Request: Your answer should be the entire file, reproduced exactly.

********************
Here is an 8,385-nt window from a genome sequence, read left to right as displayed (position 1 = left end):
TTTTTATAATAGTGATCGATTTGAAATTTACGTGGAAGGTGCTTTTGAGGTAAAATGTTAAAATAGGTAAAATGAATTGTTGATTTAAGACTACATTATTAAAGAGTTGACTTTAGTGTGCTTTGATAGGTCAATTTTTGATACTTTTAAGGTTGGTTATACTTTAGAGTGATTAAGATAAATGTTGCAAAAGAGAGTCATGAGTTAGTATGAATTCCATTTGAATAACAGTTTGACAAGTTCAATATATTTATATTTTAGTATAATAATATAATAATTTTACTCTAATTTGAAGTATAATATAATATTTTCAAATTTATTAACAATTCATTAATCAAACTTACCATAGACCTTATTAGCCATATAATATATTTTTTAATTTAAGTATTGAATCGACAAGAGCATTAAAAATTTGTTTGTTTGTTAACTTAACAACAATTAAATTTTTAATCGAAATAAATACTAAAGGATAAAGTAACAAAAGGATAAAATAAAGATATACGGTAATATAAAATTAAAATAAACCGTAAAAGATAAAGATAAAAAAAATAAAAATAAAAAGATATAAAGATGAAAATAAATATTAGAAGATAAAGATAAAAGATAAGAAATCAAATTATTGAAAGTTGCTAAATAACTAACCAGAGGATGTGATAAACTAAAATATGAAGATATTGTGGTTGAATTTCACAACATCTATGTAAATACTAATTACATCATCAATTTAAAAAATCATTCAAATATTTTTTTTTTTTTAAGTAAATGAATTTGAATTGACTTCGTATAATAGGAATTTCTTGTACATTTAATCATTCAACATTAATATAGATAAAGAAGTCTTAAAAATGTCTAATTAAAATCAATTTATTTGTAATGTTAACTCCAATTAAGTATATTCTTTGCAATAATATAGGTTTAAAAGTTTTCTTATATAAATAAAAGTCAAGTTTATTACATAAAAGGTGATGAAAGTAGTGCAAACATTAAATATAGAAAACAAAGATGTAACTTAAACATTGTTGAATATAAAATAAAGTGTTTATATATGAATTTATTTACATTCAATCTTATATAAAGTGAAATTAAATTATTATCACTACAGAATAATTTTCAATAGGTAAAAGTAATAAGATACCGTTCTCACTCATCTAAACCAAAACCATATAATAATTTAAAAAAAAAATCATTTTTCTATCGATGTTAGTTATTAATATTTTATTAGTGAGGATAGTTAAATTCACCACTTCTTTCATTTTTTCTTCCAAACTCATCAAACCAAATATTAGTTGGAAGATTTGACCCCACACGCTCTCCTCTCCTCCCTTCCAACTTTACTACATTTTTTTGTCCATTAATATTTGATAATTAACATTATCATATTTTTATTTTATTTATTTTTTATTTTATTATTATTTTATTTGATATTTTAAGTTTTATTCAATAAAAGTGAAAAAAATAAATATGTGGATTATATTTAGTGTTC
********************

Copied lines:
Here is an 8,385-nt window from a genome sequence, read left to right as displayed (position 1 = left end):
TTTTTATAATAGTGATCGATTTGAAATTTACGTGGAAGGTGCTTTTGAGGTAAAATGTTAAAATAGGTAAAATGAATTGTTGATTTAAGACTACATTATTAAAGAGTTGACTTTAGTGTGCTTTGATAGGTCAATTTTTGATACTTTTAAGGTTGGTTATACTTTAGAGTGATTAAGATAAATGTTGCAAAAGAGAGTCATGAGTTAGTATGAATTCCATTTGAATAACAGTTTGACAAGTTCAATATATTTATATTTTAGTATAATAATATAATAATTTTACTCTAATTTGAAGTATAATATAATATTTTCAAATTTATTAACAATTCATTAATCAAACTTACCATAGACCTTATTAGCCATATAATATATTTTTTAATTTAAGTATTGAATCGACAAGAGCATTAAAAATTTGTTTGTTTGTTAACTTAACAACAATTAAATTTTTAATCGAAATAAATACTAAAGGATAAAGTAACAAAAGGATAAAATAAAGATATACGGTAATATAAAATTAAAATAAACCGTAAAAGATAAAGATAAAAAAAATAAAAATAAAAAGATATAAAGATGAAAATAAATATTAGAAGATAAAGATAAAAGATAAGAAATCAAATTATTGAAAGTTGCTAAATAACTAACCAGAGGATGTGATAAACTAAAATATGAAGATATTGTGGTTGAATTTCACAACATCTATGTAAATACTAATTACATCATCAATTTAAAAAATCATTCAAATATTTTTTTTTTTTTAAGTAAATGAATTTGAATTGACTTCGTATAATAGGAATTTCTTGTACATTTAATCATTCAACATTAATATAGATAAAGAAGTCTTAAAAATGTCTAATTAAAATCAATTTATTTGTAATGTTAACTCCAATTAAGTATATTCTTTGCAATAATATAGGTTTAAAAGTTTTCTTATATAAATAAAAGTCAAGTTTATTACATAAAAGGTGATGAAAGTAGTGCAAACATTAAATATAGAAAACAAAGATGTAACTTAAACATTGTTGAATATAAAATAAAGTGTTTATATATGAATTTATTTACATTCAATCTTATATAAAGTGAAATTAAATTATTATCACTACAGAATAATTTTCAATAGGTAAAAGTAATAAGATACCGTTCTCACTCATCTAAACCAAAACCATATAATAATTTAAAAAAAAAATCATTTTTCTATCGATGTTAGTTATTAATATTTTATTAGTGAGGATAGTTAAATTCACCACTTCTTTCATTTTTTCTTCCAAACTCATCAAACCAAATATTAGTTGGAAGATTTGACCCCACACGCTCTCCTCTCCTCCCTTCCAACTTTACTACATTTTTTTGTCCATTAATATTTGATAATTAACATTATCATATTTTTATTTTATTTATTTTTTATTTTATTATTATTTTATTTGATATTTTAAGTTTTATTCAATAAAAGTGAAAAAAATAAATATGTGGATTATATTTAGTGTTC